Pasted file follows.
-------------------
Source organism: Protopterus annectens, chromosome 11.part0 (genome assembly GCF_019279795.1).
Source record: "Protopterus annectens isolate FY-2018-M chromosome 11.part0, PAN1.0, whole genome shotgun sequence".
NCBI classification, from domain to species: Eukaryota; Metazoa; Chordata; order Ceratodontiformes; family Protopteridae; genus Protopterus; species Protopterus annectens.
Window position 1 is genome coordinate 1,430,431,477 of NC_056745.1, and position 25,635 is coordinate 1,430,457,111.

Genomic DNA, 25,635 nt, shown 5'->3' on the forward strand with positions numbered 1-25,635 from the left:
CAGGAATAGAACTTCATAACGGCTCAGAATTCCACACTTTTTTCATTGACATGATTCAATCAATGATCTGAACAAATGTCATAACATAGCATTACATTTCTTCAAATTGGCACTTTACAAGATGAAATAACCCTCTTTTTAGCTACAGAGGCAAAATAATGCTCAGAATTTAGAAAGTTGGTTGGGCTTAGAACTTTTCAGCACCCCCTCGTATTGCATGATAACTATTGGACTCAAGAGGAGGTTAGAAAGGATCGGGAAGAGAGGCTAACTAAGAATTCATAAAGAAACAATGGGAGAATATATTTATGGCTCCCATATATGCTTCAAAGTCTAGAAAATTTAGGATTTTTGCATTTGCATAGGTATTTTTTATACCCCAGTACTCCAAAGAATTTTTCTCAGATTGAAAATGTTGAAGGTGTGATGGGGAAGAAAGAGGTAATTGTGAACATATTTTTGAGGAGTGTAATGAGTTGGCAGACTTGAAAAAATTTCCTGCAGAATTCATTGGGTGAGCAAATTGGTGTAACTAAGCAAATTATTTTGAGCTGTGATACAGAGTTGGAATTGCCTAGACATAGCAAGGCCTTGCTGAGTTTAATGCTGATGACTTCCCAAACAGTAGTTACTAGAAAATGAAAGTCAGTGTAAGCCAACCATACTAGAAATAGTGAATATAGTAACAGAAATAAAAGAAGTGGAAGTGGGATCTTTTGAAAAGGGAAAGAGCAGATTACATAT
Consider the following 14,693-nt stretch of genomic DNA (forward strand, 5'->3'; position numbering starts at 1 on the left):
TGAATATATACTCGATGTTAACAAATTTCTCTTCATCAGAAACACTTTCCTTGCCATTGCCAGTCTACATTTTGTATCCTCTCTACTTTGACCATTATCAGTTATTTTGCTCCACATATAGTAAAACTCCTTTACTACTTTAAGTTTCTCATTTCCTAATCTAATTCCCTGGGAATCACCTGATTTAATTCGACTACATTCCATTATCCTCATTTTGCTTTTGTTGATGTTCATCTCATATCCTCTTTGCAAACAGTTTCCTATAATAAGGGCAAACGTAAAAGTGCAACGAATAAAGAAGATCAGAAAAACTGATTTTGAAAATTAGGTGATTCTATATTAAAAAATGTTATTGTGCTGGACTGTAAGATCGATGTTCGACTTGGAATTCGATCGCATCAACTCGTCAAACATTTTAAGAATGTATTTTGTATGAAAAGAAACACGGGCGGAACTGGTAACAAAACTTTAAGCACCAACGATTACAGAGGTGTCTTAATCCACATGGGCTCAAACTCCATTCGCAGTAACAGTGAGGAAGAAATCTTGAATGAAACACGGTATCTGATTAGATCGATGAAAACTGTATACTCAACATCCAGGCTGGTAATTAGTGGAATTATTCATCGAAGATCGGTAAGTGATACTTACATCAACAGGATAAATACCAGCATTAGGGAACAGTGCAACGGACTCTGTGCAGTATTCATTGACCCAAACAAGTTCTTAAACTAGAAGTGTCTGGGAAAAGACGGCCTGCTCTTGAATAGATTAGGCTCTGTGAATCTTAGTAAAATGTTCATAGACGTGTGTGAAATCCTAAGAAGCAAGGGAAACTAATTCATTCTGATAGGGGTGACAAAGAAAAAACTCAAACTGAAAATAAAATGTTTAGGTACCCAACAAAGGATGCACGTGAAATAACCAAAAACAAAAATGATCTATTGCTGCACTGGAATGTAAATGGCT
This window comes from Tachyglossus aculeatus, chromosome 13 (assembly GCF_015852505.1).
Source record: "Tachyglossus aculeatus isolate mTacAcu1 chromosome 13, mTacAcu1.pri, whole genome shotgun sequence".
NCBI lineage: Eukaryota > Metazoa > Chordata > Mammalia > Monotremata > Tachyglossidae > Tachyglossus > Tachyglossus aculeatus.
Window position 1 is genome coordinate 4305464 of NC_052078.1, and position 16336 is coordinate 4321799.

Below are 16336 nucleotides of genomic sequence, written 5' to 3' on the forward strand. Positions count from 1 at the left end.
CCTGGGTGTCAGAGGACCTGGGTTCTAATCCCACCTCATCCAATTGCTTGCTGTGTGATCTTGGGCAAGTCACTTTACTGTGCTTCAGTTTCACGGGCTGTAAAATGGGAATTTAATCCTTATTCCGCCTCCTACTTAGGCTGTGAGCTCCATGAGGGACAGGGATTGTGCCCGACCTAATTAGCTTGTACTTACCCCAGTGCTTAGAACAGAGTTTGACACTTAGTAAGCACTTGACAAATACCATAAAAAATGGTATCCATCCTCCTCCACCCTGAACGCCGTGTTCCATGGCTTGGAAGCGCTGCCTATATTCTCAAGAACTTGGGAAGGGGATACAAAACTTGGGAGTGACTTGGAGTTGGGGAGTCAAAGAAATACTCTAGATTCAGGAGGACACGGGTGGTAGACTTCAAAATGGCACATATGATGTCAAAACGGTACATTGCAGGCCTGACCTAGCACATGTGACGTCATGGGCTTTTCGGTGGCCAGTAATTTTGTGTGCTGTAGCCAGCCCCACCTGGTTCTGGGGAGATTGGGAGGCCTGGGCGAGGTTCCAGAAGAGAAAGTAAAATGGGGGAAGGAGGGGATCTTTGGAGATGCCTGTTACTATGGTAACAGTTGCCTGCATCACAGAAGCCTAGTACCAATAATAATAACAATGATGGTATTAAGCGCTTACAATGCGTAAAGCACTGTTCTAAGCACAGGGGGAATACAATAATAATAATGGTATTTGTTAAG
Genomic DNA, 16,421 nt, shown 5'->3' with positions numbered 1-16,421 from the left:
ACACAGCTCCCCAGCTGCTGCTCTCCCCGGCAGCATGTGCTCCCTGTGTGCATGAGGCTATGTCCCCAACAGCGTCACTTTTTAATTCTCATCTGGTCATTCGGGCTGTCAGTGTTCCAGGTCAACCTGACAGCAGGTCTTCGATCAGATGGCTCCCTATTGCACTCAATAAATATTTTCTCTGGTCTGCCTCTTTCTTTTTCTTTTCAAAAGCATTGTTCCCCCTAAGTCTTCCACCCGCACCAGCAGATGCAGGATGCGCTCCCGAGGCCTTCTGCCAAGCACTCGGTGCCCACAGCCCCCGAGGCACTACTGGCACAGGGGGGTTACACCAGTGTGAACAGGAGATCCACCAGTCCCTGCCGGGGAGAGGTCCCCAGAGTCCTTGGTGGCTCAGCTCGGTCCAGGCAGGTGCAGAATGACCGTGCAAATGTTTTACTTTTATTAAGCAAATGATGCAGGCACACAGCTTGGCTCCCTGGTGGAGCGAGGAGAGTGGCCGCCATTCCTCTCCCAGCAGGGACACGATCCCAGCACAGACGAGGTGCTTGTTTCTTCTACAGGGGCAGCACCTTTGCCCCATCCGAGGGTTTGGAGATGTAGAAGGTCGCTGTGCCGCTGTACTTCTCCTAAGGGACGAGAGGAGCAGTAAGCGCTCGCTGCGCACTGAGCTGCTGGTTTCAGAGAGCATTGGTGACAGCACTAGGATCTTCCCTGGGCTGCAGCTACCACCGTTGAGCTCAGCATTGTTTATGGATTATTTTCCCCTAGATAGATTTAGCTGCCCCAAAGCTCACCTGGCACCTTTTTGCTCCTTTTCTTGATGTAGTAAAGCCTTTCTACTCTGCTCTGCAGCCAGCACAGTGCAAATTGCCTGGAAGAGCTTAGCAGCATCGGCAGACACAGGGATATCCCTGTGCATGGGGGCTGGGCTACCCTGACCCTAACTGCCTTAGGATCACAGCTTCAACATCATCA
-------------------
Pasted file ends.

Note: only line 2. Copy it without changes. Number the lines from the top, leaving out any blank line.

Source record: "Protopterus annectens isolate FY-2018-M chromosome 11.part0, PAN1.0, whole genome shotgun sequence".